With the untimely death of Christopher Lee and the persistent rise of vampires in popular culture, the Sherman Theatre’s newly formed amateur group, Sherman Players, have aptly chosen Bram Stoker’s classic Gothic tale ‘Dracula’ as their inaugural production. In this version, adapted by Scottish poet Liz Lochhead, specific attention is paid to the struggles of the female characters and to the psychological damage of Renfield, often neglected in previous adaptations. This feminist aspect to Lochhead’s script brings a contemporary relevance to the piece and, in Philip Mackenzie’s production, the casting of a female Dracula reinterprets this iconic character with new feminine mystique. This is certainly one of the more experimental amateur productions to be witnessed, with its double-casting and continuous choreography, but at times it appears too ambitious for its own good.
There is a permanent atmosphere of dread throughout the evening which never subsides, to the point where it drains our engagement. Bethany Seddon’s overall design places the cast within a mental asylum, which does reach interesting, if broad, conclusions on the sanity of the characters once they come in contact with Dracula. However, during the scenes, the ensemble writhe and jitter throughout, in an attempt to create compelling unease and discomfort, but the result is distracting and overpowers Lochhead’s sharply poeticised script. The decision to double-cast characters who are affected by Dracula’s essence, whether directly or not, (i.e. Lucy, Mina, Florrie, Arthur and Renfield) aims to show their fragmented personalities and their disturbed mental state. But again, the effect is overwhelming to the audience and seems more a move of convenient casting than a genuine interpretive technique.
The Sherman’s Studio can sometimes appear too barren but the space is used innovatively by the company. The audience surround the stage from above, as though looking down upon its unhinged inhabitants. Renfield’s cell is placed upstage central, establishing our focus on his condition. The back wall of white brick is used effectively too during Van Helsing’s troubled soliloquy, almost as though we are witnessing him cowering in an alleyway.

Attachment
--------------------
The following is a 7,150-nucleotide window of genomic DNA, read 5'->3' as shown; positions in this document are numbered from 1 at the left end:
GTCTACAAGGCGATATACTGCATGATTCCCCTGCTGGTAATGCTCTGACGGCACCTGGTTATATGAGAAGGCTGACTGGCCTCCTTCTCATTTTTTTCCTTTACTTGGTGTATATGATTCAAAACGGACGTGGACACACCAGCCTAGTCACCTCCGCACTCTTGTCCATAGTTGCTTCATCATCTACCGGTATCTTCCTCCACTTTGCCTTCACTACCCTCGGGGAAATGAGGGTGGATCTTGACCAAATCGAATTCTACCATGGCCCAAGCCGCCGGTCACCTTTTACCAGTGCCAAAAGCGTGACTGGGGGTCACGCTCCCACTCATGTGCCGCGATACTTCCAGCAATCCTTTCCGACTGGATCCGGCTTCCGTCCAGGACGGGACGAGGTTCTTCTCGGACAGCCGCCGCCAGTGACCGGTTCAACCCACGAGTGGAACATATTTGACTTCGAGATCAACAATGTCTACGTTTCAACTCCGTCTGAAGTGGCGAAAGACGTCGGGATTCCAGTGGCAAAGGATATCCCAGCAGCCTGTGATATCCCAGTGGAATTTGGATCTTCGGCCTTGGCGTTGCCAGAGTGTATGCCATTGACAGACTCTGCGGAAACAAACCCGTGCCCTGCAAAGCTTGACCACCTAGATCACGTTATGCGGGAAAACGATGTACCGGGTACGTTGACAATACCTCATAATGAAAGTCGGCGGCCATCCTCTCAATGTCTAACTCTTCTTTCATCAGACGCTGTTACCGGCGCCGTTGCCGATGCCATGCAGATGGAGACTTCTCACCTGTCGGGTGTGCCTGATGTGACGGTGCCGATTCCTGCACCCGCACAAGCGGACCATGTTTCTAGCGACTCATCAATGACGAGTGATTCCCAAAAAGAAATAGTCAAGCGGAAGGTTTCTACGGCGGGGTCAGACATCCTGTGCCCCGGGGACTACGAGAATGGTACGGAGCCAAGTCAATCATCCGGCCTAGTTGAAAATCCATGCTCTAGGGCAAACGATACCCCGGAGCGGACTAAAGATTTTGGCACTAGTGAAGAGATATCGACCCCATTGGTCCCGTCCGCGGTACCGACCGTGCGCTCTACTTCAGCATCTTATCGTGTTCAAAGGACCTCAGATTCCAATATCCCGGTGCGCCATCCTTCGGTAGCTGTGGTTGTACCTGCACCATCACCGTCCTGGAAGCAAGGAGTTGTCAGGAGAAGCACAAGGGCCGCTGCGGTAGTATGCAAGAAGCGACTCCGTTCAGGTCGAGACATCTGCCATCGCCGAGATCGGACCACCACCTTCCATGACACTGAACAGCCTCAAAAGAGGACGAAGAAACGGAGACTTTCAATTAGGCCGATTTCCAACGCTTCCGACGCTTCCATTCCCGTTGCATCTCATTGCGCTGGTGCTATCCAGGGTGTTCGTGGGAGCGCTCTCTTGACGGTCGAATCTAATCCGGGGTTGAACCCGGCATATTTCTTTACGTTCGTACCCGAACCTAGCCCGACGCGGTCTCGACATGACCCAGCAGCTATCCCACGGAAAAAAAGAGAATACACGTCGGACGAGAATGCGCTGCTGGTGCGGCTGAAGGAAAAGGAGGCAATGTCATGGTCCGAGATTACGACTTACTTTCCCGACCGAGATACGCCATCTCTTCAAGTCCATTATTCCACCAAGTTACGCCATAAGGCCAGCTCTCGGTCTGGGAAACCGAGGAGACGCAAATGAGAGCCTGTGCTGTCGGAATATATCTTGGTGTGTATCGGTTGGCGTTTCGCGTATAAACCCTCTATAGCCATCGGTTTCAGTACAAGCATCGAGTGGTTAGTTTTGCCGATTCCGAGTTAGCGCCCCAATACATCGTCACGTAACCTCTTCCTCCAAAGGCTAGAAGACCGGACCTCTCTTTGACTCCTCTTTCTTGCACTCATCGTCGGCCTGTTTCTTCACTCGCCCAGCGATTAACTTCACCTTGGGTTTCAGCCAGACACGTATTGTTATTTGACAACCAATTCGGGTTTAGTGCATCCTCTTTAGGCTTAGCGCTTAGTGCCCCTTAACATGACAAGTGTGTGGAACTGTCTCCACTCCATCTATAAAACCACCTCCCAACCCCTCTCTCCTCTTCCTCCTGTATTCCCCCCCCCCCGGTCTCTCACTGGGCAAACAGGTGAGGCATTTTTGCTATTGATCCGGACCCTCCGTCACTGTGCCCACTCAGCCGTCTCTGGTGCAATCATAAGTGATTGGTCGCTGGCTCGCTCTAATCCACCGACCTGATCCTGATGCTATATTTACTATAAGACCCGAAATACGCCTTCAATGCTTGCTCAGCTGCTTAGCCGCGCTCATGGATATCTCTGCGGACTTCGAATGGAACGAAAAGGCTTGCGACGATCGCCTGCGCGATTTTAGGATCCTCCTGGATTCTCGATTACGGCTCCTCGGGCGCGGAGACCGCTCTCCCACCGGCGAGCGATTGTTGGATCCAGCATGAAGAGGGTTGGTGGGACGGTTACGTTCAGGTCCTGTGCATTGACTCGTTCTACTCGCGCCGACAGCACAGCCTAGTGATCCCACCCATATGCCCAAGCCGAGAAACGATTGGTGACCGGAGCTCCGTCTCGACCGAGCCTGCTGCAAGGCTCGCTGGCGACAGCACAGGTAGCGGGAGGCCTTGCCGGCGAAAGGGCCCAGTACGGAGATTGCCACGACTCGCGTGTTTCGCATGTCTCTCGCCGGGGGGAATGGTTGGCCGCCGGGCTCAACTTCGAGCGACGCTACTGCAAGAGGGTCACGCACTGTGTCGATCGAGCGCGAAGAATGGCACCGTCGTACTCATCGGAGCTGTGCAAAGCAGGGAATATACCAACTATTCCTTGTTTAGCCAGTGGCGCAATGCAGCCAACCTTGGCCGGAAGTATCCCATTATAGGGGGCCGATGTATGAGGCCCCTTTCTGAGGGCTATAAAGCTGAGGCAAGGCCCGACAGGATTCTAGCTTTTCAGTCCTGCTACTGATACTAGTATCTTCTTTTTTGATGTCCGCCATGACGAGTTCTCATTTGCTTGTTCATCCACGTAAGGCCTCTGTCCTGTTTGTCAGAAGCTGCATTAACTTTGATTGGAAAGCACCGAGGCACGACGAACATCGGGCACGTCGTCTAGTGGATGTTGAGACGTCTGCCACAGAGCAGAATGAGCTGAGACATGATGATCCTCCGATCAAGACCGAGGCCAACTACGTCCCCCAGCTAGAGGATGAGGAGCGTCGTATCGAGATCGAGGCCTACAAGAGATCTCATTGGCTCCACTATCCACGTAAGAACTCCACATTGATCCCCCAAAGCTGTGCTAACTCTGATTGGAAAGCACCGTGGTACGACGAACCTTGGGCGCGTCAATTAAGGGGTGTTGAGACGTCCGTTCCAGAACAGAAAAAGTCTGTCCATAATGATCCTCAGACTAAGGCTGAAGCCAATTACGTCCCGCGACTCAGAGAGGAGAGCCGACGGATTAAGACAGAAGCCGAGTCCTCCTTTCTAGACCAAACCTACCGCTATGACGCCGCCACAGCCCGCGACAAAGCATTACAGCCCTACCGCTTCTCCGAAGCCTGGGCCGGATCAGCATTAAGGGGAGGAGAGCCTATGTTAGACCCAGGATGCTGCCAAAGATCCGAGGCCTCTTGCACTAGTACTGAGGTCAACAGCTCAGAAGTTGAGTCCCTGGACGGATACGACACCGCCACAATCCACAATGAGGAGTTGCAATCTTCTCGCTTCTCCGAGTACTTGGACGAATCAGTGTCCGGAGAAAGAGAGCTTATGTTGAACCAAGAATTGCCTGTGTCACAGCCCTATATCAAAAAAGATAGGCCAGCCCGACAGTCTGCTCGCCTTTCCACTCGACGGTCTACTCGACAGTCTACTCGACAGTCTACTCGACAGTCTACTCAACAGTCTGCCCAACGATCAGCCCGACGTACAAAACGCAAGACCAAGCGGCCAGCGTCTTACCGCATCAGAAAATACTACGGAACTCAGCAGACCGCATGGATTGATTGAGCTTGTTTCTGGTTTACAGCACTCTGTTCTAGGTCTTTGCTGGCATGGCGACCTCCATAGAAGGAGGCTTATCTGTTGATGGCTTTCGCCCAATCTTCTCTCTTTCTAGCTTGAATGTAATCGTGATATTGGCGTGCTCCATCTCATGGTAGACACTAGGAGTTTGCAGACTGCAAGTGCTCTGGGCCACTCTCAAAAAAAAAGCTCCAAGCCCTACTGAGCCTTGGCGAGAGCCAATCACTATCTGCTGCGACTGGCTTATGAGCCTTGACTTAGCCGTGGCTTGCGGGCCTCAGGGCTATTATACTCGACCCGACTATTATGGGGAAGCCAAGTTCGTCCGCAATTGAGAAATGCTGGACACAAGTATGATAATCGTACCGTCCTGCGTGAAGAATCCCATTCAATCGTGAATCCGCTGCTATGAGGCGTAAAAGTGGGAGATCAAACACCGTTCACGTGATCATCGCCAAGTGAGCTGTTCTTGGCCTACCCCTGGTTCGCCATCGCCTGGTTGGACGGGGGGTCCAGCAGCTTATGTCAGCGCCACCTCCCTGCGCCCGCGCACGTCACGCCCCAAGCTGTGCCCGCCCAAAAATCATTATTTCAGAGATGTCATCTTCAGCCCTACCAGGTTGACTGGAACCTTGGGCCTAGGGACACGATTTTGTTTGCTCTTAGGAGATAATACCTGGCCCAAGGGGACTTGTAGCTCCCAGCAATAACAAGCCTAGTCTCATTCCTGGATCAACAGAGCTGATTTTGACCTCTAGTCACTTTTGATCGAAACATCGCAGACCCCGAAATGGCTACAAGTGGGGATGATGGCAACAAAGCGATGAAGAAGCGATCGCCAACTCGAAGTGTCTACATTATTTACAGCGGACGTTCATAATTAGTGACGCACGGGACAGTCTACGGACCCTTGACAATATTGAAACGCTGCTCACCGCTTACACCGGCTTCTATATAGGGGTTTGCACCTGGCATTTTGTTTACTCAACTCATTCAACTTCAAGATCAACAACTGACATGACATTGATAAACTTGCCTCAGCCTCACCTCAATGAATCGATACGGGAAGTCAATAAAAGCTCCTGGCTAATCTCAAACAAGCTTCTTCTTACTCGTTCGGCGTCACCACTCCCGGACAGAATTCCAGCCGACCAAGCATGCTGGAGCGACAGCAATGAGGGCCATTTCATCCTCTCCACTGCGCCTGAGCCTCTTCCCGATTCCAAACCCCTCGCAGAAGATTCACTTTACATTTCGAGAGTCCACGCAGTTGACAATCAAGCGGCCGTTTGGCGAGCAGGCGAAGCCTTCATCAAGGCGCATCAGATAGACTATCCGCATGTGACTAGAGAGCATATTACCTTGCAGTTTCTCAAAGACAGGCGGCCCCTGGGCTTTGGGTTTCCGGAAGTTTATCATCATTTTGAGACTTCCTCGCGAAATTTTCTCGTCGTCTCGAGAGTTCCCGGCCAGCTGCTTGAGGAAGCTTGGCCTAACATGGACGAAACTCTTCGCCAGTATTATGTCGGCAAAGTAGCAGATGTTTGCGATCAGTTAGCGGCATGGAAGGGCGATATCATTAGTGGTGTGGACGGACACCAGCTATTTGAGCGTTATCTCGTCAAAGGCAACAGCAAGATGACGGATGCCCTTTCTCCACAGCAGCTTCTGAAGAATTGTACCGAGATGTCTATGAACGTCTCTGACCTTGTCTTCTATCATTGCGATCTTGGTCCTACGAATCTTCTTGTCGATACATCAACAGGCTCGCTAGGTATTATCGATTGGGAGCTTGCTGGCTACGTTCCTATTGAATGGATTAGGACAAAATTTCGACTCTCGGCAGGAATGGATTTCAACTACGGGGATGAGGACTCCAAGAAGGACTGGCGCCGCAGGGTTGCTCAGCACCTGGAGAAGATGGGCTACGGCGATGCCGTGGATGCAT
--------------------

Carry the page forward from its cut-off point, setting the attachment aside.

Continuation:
Stand-out performances are given by Finbar Varral as the inquisitive Jonathan Harker and Inari Soinila as one of two playing Florrie Hathersage, bringing emotional depth to a cast all performing far too similarly. Saskia Pay and Meg Lewis capture the carnal awakening of Lucy, showing her adolescent curiosity, while Fabian Niavarany portrays a sensitive Van Helsing. Alys Wilcox as Dracula gets the look and intensity right, but lacks the certain charm that is integral to drawing the victims in. On her first entrance, she is followed round the stage by a man with a torch, casting a Nosferatu-esque shadow on the surrounding wall – a nice touch.
The lighting, by Ace McCarron and Hristo Takov, is the most successful aspect here, with its wandering silhouettes of slanted doorways, harking back to the conventions of silent horror films and Hitchcock. The sound too, composed by John Rea and mixed by director Philip Mackenzie, combines electronic beats with searing ambient noise that suitably compliments this contemporary interpretation.
This first production then does have plenty of dramatic potential on show, but in future, some versatility and subtlety in direction would not go amiss.
Sherman Players’ ‘Dracula’ is at Sherman Theatre Studio until 25th July 2015.